Woodworthia sp.

Sabine gecko

Woodworthia sp.

Sabine gecko (Nelson Lakes). © Samuel Purdie
Image attribution
Sabine gecko (Nelson Lakes). © Samuel Purdie
Herpetofaunal category
Native
Species complex
Conservation Status
Data Deficient
Common names
Sabine gecko

Length: SVL up to 71mm, with the tail being equal to or longer than the body length

Weight: unknown

Description

A newly-discovered species of Woodworthia that is yet to be formally described. 

Only two individuals have ever been recorded. However, they both possessed a grey, brown, or olive dorsal surface, with indistinct, pale bands. They also both possessed a subdued galaxy-like pattern comprised of small white spots. Their ventral surface was pale grey. 

The Sabine gecko looks relatively similar to the related Kahurangi gecko (Woodworthia "Mt Arthur"). However, specific morphological differences have not yet been identified. 

Distribution

The Sabine gecko is only known from rocky alpine habitat in Nelson Lakes National Park.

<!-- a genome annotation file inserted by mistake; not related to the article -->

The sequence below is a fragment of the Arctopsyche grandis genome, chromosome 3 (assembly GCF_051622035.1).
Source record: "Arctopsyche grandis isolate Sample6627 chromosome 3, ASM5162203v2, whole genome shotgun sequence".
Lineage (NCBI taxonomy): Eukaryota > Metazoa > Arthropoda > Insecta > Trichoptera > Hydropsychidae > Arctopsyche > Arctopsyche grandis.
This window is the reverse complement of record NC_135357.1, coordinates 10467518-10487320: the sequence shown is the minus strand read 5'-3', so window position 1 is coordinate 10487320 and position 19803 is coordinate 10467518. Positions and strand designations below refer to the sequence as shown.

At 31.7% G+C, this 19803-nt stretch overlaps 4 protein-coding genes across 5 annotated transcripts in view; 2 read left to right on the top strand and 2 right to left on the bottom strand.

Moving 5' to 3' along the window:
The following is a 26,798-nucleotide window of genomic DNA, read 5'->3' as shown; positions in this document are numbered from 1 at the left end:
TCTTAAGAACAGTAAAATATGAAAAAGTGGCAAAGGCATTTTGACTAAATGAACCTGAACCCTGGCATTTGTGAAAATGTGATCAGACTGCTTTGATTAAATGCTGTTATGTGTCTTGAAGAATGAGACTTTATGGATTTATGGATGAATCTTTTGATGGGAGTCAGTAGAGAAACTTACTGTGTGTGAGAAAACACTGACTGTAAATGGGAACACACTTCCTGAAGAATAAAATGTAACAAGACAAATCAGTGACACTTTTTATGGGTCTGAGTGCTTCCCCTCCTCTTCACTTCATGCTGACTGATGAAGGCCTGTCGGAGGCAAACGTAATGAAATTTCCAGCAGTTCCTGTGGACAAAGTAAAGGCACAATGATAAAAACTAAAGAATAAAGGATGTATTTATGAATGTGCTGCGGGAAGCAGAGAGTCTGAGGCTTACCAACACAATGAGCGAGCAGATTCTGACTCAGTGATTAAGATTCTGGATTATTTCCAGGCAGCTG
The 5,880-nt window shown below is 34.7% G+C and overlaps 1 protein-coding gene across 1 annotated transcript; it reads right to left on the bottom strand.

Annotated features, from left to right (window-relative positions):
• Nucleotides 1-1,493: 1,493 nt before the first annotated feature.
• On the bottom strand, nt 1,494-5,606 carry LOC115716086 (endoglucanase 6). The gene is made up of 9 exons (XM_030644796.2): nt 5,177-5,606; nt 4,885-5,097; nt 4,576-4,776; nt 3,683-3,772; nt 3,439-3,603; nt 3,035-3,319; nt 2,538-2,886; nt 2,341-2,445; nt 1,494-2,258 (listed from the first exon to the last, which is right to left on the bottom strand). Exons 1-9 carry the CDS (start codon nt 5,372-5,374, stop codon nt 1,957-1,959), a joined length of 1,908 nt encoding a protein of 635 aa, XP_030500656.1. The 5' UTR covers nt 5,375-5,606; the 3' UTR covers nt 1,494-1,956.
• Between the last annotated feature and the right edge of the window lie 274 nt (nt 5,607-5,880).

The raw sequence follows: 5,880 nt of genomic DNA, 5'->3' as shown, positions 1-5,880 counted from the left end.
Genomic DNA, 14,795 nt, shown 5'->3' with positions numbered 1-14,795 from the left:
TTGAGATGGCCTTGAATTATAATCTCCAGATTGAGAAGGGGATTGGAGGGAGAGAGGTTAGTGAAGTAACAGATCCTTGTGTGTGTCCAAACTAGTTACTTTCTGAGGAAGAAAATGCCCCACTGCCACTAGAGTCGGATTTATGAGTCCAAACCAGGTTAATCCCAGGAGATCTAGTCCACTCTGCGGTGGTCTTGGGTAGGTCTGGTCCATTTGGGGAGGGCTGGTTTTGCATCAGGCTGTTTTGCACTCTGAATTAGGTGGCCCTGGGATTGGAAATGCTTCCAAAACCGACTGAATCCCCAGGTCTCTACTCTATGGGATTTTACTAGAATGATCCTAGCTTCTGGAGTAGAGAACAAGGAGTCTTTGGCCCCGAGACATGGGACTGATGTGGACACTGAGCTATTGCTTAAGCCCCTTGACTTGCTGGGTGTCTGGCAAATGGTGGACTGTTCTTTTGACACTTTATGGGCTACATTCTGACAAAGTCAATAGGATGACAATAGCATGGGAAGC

Ecology and habitat

Very little is known about this species ecology. However, it is presumably a nocturnal (or cathemeral) species, that is saxicolous and terrestrial. 

Social structure

Unknown.

Breeding biology

Largely unknown, but likely to be similar to other sub-alpine / alpine Woodworthia populations e.g. up to two young biennially.

Diet

Like other members of the Woodworthia genus, Sabine geckos are presumably omnivorous. It is likely that they opportunistically feed on invertebrates, as well as the nectar and fruit / berries of native plants when in season.

Disease

Unknown.

Conservation strategy

This species is Data Deficient. Conservation work will aim to understand more about the distribution and ecology of these geckos.

Interesting notes

The Sabine gecko was discovered in 2021 by revered herpetologist, Marieke Lettink, while conducting alpine lizard surveys in Nelson Lakes National Park. Subsequent genetic analyses indicated that it was markedly divergent from its closest relative, the Kahurangi gecko. This combined with its apparent morphological features and geographic separation, suggest that it is a new species.